My 11-year-old grandson wants a 3-D printer for his birthday. He just wants to do simple things. Mostly he wants to create items for marble runs. Any suggestions for a good entry-level printer that he can use now and still make use of in the future.
amazon had a black friday sale for this one for $158
Lots of folks buy the creality ender base model as a starter model and then upgrade it. Biqu makes many of the upgrade parts for the ender and this printer has most of those incorporated already, so for the entry level pricing with the update that it is, it is a decent deal at this price. I just spent about $140 to upgrade my son’s Ender (he is a college student) and this is the whole printer along with as good as or better parts than just the upgrade I bought. I would have just bought this one for him had I seen it a month ago.
Get some filament and then go to teachingtech.com and learn to tune it to get your slicer set up right. Good luck!!
take a look at this youtube channel, and their website, She does a good job of
reviewing printers and has a website showing all the different ones she’s
reviewed and has a handful that she recommends.
These are a bit expensive but I’ve had a Prusa MK3 for years and it’s a workhorse. @RomanG has a Bambu Labs P1P and its super cool and crazy fast, but the prints don’t seem to be as good as the Prusa for structural things
So far the posts are mostly about FDM printers – which is fine for quite a few to nearly most things (like marble runs).
However, if they become interested in more refined models & prints, they’ll likely need a mSLA printer and all its resin fluid mess. They do produce much smoother prints. And using the resin, you can “paint on” more resin by hand as a 2nd coat to cure an even smoother finish. mSLA printers have have better translucency than FDM printers.
Both entry level FDM & mSLA printers will run about $150 - $200 US. FDMs will have more print volume at that price point. There’s other pro v cons of consumable (filament, resin, wearable parts), complexity of machinery, all printers must be tuned, fumes (and resin can cause chem burns if mishandled).
You’ll want to check out these YouTubers’ video back catalog to evaluate your kid’s use-case. Go to their channels and search for reviews. As some have fewer resin video comparisons, you’ll find those if you search with “msla” or “sla”.
@MadeWithLayers (Thomas Sanladerer)
@UncleJessy (he focuses more on mSLA printers)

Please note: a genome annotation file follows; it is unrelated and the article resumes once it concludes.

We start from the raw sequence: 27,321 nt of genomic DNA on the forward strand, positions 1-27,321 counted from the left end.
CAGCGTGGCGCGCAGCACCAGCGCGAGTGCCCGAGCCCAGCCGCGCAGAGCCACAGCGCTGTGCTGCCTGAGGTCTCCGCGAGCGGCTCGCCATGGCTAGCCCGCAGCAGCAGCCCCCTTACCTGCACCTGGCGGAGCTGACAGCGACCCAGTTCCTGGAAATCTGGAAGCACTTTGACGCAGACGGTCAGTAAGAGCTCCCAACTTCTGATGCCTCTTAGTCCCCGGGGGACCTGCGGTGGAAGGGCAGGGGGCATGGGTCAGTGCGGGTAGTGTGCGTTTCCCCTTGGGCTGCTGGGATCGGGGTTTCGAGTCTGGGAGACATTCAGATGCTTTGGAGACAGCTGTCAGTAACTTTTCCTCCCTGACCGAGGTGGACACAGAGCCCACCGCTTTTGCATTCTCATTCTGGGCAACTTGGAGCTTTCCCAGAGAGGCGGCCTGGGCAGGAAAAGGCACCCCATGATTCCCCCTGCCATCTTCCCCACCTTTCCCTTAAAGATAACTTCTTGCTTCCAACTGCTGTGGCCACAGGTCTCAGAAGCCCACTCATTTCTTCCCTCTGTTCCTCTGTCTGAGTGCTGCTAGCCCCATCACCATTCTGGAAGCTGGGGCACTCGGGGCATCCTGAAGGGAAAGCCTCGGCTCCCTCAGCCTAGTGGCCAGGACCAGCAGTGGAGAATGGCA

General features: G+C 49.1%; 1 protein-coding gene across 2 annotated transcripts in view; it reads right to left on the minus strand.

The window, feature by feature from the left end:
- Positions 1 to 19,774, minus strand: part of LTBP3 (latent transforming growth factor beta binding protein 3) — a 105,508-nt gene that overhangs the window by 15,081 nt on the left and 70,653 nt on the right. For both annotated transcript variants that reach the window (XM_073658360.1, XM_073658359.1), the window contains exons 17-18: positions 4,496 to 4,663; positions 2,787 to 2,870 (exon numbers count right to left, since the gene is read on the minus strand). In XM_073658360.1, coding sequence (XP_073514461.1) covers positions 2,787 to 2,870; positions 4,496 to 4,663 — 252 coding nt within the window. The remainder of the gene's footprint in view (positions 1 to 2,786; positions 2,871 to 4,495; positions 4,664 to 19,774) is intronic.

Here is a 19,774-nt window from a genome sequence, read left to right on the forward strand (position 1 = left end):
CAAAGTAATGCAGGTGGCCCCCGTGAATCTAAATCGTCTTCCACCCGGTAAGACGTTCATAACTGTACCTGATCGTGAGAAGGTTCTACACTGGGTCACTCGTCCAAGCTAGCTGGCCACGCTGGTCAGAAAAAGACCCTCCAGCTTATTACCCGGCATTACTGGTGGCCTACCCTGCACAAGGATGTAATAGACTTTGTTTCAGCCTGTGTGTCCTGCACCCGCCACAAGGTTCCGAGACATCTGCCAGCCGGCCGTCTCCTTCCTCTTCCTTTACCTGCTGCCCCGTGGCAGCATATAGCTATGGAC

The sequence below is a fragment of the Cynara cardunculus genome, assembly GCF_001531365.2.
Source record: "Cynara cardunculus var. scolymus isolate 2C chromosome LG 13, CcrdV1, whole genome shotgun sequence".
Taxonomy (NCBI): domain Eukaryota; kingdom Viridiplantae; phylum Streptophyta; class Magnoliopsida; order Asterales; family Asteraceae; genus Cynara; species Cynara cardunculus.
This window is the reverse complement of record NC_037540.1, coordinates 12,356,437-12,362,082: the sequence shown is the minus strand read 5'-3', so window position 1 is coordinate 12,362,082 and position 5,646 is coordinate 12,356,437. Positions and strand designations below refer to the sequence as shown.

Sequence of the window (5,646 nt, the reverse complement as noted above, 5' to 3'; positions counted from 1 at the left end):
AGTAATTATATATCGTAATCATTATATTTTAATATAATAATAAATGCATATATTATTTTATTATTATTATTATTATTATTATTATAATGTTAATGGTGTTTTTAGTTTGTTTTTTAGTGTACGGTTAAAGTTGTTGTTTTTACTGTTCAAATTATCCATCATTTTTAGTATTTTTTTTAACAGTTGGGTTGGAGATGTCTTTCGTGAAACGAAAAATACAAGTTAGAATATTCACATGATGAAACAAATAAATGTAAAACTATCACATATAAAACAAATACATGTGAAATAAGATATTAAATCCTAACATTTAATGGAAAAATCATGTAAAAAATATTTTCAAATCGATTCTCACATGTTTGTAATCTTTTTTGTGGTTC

Good luck. Cheers.
remember, this was a ‘getting started’ printer for an 11 year old…
So true. Everyone’s use-case is different.
It might be better to see if there’s a maker space, community college, library, etc. that has printers available for use. This avoids much of the maintenance hassle. And after a couple of months the child will know what works for them. There’s also on-hands community & assistance in those spaces.
My co-worker’s 10yo son decided FDMs weren’t his use-case and went with mSLA Resin printing immediately so he could make his (smooth) roleplaying action figures which he then paints.
There are some “beginner” FDMs that print at most a 4-5" cubic volume. However, they are walled gardens, minimal room for your designs to print, difficult to perform maintenance, next to zero community support, and zero room for modification as your printer skills grow. They will also cost more than an intro FDM or mSLA printer. And you won’t get the hands on experience needed to intimately know the printer for its general maintenance or troubleshooting.
No matter what path or solution they start with, the experience is priceless and personally satisfying.
Thank you everyone. I went OROB’s suggestion.
Let us know how it works out. I found that prusa slicer is a bit easier to get going with slicing and gcode generation. Probably simplest to sd card transfer the gcode files to start with.
There’s a newer slicer out, OrcaSlicer. It’s a derivative of PrusaSlicer and Bambu Slicer.
And I understand PrusaSlicer is a derivitive of Sli3r
The nice thing is that this family is all opensource, so what one develops (that
works) the others can copy.
Of all the printers I’ve owned/own, the one I’d recommend for entry level would be the Prusa Mini. It does everything its big brother does and some things better. It’s not as big but likely an 11-year old can live within the smaller build volume. Best of all it has a wonderful worldwide supportive community and it’s a great platform to learn on.
Dont get him a Resin printer, thats for an older age. even I dont like working with the stuff, it can burn you, smells horrible, needs a dedicated space. If I was getting one today, id probably go with the creality k1 or k1 max, not the cheapest. but most reviews are good.